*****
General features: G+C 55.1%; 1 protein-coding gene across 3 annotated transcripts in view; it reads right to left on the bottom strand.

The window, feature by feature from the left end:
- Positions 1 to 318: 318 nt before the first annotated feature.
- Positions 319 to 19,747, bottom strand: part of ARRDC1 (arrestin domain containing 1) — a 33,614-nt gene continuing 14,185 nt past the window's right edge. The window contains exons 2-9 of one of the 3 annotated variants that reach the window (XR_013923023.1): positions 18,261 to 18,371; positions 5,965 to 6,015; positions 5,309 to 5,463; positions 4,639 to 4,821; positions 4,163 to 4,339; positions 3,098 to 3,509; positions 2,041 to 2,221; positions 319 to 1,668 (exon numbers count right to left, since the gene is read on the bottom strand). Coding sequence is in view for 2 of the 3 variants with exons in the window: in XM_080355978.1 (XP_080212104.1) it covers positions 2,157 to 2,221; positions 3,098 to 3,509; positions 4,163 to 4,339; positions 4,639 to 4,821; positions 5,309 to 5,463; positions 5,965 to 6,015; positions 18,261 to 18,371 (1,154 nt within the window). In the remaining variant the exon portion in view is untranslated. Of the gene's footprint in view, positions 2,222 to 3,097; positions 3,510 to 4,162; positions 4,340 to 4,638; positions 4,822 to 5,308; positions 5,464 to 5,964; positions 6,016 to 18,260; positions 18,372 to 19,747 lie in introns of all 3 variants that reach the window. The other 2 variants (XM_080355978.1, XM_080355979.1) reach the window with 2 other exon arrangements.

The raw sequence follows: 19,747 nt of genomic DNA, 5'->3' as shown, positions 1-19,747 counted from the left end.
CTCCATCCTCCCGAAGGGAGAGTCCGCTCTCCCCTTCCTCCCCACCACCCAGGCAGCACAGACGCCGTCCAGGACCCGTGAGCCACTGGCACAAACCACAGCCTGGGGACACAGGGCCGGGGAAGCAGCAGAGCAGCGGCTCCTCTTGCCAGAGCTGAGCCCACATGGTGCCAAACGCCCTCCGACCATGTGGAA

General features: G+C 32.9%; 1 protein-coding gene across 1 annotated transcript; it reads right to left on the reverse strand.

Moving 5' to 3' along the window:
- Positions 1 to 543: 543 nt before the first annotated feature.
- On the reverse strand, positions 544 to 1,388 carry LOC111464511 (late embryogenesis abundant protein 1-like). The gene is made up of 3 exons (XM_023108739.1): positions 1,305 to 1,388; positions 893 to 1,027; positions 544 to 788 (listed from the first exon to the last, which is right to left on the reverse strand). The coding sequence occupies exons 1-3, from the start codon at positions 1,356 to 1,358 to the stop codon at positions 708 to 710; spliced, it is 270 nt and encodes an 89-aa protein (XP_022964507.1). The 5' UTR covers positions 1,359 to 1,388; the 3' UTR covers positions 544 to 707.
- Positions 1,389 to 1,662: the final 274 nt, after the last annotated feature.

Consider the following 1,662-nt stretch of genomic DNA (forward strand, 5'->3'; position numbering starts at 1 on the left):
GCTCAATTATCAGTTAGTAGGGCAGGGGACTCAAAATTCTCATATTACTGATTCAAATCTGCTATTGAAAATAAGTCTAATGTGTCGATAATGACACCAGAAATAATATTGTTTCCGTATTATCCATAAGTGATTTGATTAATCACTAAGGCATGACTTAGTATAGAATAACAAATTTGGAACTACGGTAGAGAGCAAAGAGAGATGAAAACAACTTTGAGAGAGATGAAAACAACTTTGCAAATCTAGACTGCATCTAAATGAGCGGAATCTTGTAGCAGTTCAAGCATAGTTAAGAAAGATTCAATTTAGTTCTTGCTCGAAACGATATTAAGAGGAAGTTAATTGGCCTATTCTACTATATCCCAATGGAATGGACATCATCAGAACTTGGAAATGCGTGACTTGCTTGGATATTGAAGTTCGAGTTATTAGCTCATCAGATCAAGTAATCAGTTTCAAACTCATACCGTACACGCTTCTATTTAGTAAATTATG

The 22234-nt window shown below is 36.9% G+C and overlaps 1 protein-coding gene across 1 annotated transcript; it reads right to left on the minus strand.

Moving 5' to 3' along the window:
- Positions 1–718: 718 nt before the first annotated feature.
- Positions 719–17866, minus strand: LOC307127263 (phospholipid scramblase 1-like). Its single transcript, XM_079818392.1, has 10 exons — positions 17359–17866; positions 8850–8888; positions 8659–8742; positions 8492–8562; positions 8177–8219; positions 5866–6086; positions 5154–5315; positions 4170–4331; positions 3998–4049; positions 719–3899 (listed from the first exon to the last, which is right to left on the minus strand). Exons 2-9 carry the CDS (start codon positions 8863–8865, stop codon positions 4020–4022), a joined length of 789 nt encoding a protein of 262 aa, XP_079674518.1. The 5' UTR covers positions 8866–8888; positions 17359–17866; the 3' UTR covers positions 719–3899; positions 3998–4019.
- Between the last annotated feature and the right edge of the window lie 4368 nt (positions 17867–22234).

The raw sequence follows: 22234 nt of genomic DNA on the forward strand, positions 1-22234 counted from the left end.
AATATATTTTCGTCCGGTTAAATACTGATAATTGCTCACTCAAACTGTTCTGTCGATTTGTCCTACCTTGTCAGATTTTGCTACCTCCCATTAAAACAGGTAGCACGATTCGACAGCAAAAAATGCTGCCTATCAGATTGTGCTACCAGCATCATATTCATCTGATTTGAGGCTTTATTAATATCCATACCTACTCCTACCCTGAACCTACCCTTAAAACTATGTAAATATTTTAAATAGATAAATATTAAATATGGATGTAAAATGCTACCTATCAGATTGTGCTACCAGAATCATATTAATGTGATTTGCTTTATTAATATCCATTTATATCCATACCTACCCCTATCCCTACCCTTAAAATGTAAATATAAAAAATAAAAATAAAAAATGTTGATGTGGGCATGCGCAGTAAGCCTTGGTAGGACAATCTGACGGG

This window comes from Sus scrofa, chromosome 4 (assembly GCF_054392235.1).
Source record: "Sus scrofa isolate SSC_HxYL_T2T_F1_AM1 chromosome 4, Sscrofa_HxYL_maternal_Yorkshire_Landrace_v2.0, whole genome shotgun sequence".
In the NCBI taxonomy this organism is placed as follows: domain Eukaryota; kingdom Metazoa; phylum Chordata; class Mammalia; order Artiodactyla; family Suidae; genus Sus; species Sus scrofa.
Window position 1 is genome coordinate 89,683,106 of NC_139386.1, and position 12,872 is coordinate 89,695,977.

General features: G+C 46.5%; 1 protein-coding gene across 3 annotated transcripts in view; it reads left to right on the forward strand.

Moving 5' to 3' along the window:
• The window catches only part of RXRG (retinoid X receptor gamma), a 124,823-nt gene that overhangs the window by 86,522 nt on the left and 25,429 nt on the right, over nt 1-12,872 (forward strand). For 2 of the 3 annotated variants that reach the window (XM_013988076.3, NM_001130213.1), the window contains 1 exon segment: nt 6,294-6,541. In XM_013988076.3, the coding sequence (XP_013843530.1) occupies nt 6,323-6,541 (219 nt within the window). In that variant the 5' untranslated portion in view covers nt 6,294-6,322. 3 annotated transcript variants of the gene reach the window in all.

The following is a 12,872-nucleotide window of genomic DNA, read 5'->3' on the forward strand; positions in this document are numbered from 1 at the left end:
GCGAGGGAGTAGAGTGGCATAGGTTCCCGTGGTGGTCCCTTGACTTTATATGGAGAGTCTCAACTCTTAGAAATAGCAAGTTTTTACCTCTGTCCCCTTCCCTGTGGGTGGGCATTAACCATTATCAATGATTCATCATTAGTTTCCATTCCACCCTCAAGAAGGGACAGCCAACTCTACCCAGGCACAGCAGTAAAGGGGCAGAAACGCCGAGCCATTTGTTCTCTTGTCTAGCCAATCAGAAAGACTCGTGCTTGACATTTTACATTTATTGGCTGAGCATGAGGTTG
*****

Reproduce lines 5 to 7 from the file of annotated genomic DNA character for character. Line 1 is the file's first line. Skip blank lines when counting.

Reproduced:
The raw sequence follows: 19,747 nt of genomic DNA, 5'->3' as shown, positions 1-19,747 counted from the left end.
CTCCATCCTCCCGAAGGGAGAGTCCGCTCTCCCCTTCCTCCCCACCACCCAGGCAGCACAGACGCCGTCCAGGACCCGTGAGCCACTGGCACAAACCACAGCCTGGGGACACAGGGCCGGGGAAGCAGCAGAGCAGCGGCTCCTCTTGCCAGAGCTGAGCCCACATGGTGCCAAACGCCCTCCGACCATGTGGAA

General features: G+C 32.9%; 1 protein-coding gene across 1 annotated transcript; it reads right to left on the reverse strand.